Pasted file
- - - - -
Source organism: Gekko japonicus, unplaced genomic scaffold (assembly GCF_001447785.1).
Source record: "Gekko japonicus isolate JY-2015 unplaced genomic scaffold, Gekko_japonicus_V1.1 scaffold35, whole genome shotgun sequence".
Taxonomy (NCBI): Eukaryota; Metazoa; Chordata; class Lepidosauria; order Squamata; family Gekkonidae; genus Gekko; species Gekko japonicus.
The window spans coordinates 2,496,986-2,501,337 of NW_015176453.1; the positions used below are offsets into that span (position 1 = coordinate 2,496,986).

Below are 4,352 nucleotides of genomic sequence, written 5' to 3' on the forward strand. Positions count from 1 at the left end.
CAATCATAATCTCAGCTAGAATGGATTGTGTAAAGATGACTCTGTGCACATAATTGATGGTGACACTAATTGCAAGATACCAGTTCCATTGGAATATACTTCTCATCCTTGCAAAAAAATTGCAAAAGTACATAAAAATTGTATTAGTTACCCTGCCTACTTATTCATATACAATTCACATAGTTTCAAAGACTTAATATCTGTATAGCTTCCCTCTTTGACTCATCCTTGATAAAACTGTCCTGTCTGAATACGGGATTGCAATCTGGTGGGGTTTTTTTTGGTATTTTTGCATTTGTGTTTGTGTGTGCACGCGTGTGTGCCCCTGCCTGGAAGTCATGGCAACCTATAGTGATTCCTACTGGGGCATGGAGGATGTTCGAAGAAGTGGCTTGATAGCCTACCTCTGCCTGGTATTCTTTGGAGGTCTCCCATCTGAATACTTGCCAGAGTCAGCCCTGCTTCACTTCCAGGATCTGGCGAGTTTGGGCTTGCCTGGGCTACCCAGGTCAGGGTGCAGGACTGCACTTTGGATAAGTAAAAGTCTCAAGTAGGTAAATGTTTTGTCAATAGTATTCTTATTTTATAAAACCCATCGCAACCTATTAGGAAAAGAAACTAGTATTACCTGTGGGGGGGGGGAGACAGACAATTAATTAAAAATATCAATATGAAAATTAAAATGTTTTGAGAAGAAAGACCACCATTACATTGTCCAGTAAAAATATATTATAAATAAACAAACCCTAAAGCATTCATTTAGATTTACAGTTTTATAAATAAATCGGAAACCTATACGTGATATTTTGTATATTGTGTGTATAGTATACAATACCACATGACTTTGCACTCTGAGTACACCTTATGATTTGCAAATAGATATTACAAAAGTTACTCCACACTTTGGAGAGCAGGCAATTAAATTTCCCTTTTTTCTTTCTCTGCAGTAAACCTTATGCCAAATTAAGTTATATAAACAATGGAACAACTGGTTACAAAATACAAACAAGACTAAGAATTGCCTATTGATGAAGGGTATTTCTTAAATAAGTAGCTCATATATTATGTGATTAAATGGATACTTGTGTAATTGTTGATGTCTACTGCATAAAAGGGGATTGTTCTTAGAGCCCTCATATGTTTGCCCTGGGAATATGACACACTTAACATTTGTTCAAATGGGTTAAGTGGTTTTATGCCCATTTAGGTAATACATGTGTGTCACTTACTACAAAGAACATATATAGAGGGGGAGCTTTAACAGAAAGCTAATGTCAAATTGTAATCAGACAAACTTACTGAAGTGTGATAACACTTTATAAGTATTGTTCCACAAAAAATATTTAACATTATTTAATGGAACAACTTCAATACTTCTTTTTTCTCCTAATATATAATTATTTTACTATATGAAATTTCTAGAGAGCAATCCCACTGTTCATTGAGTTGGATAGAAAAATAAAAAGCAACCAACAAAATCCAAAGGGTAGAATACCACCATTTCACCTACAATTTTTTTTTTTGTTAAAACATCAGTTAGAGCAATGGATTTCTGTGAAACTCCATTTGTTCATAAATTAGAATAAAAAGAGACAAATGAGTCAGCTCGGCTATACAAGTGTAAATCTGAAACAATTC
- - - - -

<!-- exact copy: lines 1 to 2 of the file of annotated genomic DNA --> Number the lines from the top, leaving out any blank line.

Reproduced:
Source organism: Gekko japonicus, unplaced genomic scaffold (assembly GCF_001447785.1).
Source record: "Gekko japonicus isolate JY-2015 unplaced genomic scaffold, Gekko_japonicus_V1.1 scaffold35, whole genome shotgun sequence".